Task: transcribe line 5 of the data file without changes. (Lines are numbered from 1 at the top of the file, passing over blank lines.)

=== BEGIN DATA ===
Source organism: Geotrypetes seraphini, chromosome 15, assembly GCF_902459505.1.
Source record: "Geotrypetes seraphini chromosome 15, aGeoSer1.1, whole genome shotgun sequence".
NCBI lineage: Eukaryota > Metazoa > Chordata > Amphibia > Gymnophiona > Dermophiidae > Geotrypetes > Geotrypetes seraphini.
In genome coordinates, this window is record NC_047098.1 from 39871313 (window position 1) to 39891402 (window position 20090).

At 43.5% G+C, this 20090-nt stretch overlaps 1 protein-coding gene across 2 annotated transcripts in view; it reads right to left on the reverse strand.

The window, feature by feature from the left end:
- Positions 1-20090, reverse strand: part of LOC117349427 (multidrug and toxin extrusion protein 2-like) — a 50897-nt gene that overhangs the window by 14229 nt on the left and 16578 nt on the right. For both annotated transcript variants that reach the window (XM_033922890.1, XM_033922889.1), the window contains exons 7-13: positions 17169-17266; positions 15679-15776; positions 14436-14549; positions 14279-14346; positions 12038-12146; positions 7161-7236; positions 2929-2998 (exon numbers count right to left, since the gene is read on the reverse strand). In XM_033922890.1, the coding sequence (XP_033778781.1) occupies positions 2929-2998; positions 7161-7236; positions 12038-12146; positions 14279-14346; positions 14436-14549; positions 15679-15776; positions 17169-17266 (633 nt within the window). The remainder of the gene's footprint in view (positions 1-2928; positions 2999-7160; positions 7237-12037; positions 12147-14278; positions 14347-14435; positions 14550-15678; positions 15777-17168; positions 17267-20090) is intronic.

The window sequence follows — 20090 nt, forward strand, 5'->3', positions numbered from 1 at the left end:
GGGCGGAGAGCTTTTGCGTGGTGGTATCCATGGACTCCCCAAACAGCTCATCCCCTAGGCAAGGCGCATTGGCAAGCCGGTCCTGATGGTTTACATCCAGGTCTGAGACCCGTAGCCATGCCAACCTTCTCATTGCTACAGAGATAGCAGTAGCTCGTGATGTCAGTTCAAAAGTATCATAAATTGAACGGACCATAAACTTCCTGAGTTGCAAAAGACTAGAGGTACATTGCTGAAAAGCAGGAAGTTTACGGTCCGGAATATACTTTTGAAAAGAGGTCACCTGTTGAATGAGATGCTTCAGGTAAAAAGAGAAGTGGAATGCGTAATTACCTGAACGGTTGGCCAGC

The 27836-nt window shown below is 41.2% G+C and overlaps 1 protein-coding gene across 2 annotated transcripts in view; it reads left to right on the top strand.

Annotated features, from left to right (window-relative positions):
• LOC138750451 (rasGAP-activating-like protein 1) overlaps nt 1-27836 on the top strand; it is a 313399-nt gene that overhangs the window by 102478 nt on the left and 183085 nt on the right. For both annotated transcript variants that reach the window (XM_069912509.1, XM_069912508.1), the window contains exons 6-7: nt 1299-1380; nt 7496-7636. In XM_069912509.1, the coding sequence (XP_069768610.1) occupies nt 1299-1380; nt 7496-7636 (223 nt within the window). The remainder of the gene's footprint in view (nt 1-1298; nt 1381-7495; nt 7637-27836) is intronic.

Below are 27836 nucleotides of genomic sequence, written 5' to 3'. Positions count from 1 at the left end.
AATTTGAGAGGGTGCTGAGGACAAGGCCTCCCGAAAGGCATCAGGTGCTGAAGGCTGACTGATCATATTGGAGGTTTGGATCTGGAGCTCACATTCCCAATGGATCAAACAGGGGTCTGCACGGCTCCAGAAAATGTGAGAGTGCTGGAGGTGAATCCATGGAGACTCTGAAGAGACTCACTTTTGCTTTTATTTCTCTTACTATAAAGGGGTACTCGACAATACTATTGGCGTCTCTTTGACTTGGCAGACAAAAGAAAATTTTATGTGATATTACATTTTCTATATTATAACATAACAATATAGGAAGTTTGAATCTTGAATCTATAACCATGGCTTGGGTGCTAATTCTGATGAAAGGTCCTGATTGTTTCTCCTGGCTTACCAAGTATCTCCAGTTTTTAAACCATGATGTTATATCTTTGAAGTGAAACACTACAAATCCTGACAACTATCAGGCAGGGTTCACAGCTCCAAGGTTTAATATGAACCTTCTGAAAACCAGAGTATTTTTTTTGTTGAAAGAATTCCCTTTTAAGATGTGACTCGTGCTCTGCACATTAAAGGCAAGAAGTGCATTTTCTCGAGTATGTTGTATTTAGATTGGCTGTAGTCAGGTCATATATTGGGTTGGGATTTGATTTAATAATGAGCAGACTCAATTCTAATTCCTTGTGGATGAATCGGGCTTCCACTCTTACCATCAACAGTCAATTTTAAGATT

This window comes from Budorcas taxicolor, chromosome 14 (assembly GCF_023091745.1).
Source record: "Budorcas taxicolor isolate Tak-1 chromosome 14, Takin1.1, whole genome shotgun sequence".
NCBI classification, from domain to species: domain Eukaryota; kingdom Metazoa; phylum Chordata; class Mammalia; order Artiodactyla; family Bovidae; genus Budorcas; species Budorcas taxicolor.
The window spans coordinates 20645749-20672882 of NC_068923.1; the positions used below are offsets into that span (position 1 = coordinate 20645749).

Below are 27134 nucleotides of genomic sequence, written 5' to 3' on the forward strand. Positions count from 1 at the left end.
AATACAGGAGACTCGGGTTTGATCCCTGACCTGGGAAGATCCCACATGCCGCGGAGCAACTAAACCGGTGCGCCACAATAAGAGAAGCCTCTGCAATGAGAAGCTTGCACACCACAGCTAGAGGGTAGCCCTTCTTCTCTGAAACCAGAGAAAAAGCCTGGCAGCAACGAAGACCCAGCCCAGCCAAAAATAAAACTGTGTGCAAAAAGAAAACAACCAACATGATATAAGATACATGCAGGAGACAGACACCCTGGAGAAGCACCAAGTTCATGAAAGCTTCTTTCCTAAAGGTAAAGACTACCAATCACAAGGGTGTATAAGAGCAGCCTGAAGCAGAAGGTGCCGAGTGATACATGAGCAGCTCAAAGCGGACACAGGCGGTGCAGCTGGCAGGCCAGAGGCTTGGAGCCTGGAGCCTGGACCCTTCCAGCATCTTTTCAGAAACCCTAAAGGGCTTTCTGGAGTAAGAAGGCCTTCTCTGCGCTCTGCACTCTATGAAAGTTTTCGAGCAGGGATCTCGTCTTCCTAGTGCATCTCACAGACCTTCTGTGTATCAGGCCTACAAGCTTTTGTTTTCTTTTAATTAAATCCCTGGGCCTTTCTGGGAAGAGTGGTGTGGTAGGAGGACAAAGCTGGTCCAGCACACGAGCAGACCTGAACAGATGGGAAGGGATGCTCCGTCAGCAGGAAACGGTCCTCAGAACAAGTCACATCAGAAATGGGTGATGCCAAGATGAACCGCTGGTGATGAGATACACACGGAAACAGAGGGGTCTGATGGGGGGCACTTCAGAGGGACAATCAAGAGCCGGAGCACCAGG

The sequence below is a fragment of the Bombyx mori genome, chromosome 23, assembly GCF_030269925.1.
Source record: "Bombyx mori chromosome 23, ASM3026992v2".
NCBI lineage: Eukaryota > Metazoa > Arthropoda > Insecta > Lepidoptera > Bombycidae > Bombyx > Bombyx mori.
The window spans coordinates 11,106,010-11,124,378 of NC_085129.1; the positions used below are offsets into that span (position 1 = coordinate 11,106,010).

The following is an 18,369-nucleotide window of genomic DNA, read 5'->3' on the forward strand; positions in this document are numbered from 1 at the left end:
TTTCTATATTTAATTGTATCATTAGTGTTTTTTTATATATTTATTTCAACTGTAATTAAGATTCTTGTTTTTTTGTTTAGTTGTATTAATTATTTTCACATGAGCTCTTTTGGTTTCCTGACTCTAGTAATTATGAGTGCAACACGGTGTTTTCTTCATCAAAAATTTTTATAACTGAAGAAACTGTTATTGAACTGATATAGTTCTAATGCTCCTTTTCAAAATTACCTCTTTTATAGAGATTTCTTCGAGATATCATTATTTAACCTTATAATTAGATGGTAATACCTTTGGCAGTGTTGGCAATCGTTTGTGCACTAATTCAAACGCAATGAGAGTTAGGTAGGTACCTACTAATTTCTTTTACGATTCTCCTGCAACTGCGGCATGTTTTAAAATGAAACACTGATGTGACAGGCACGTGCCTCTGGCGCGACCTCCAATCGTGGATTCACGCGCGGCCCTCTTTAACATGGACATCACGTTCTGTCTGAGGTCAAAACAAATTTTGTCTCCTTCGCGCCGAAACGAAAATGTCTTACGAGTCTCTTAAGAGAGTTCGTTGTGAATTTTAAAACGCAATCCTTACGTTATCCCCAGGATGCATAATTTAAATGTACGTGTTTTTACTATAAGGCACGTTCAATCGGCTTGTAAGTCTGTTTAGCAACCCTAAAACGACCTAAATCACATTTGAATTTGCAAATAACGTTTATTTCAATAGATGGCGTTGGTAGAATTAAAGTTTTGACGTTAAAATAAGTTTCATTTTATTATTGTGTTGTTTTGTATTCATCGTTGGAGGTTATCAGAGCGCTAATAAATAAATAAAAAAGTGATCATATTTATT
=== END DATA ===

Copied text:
At 43.5% G+C, this 20090-nt stretch overlaps 1 protein-coding gene across 2 annotated transcripts in view; it reads right to left on the reverse strand.